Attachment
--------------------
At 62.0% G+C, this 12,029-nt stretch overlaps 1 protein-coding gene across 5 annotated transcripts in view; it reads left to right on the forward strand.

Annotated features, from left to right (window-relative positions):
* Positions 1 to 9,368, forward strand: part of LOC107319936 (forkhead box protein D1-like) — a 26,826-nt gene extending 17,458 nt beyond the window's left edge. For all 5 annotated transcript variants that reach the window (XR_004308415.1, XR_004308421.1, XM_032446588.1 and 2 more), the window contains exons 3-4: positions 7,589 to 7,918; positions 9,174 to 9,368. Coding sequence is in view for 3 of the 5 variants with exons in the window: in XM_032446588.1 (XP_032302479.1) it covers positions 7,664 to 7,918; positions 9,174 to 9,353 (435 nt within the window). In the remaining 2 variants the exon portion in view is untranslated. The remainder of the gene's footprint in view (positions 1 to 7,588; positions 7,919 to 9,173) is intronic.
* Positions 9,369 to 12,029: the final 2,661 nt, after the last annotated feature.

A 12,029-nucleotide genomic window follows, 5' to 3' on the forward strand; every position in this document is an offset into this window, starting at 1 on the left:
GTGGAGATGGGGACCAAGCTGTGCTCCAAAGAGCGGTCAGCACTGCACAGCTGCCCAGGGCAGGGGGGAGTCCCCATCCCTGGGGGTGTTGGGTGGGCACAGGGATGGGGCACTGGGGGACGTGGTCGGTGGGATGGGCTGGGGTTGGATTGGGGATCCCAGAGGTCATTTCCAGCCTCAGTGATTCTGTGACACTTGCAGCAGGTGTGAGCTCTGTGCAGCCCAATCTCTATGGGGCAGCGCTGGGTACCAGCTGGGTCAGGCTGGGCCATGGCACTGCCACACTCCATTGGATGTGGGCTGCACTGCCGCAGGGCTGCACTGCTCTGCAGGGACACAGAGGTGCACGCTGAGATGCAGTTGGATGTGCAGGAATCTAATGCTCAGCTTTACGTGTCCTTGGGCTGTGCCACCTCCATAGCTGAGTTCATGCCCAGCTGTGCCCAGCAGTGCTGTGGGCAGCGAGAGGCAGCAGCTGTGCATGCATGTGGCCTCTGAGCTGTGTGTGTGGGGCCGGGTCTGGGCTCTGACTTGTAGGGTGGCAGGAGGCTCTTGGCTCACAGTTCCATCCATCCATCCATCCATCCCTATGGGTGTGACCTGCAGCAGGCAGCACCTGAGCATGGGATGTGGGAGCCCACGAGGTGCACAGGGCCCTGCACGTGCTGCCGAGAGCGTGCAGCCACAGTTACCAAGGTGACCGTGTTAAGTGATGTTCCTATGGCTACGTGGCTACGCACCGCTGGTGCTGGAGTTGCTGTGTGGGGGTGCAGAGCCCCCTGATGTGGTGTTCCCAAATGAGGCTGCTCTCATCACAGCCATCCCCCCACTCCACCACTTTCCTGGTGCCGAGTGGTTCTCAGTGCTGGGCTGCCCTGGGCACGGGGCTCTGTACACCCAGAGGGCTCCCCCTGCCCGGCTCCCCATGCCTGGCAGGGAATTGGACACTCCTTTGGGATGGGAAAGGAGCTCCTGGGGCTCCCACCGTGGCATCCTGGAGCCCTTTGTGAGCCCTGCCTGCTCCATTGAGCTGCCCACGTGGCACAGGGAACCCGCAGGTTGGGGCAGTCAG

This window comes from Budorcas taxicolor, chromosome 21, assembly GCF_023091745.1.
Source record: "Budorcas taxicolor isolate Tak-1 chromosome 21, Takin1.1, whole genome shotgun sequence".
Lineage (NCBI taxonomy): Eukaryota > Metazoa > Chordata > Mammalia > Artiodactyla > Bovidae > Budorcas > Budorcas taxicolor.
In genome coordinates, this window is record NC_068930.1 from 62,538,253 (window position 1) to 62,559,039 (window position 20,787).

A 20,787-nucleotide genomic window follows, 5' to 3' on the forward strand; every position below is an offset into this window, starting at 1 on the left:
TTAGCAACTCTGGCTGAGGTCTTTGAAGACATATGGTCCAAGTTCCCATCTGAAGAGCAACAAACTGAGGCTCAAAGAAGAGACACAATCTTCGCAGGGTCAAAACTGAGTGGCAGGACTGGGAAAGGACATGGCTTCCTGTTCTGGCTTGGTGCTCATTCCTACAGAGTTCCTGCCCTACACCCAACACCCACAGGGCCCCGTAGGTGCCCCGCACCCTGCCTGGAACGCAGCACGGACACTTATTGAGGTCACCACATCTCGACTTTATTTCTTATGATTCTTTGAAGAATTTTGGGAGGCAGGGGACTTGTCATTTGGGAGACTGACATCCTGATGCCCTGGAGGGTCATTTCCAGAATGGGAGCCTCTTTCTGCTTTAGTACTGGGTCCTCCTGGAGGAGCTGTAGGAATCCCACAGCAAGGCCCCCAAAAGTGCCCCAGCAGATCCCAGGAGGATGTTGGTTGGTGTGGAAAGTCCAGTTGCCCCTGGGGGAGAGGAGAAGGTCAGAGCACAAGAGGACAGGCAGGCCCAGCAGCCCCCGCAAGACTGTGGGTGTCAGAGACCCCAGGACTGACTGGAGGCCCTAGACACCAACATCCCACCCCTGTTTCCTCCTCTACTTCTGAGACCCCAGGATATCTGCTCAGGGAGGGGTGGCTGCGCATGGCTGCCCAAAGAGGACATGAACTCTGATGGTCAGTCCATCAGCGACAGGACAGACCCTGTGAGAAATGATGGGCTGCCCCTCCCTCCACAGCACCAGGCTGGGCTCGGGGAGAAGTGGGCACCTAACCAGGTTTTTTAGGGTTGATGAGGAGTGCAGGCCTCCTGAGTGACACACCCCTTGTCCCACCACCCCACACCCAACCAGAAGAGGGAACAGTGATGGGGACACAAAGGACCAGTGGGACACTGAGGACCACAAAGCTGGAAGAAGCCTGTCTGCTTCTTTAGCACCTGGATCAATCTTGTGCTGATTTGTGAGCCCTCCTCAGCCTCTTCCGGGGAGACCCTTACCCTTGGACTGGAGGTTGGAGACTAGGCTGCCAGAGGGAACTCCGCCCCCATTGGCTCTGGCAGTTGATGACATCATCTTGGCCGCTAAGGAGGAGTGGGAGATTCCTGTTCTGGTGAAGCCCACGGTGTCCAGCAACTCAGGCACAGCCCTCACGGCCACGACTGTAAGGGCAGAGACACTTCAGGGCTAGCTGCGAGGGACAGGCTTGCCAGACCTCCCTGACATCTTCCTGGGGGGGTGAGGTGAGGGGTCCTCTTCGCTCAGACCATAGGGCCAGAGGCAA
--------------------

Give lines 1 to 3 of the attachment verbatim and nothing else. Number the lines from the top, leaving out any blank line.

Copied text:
At 62.0% G+C, this 12,029-nt stretch overlaps 1 protein-coding gene across 5 annotated transcripts in view; it reads left to right on the forward strand.

Annotated features, from left to right (window-relative positions):
* Positions 1 to 9,368, forward strand: part of LOC107319936 (forkhead box protein D1-like) — a 26,826-nt gene extending 17,458 nt beyond the window's left edge. For all 5 annotated transcript variants that reach the window (XR_004308415.1, XR_004308421.1, XM_032446588.1 and 2 more), the window contains exons 3-4: positions 7,589 to 7,918; positions 9,174 to 9,368. Coding sequence is in view for 3 of the 5 variants with exons in the window: in XM_032446588.1 (XP_032302479.1) it covers positions 7,664 to 7,918; positions 9,174 to 9,353 (435 nt within the window). In the remaining 2 variants the exon portion in view is untranslated. The remainder of the gene's footprint in view (positions 1 to 7,588; positions 7,919 to 9,173) is intronic.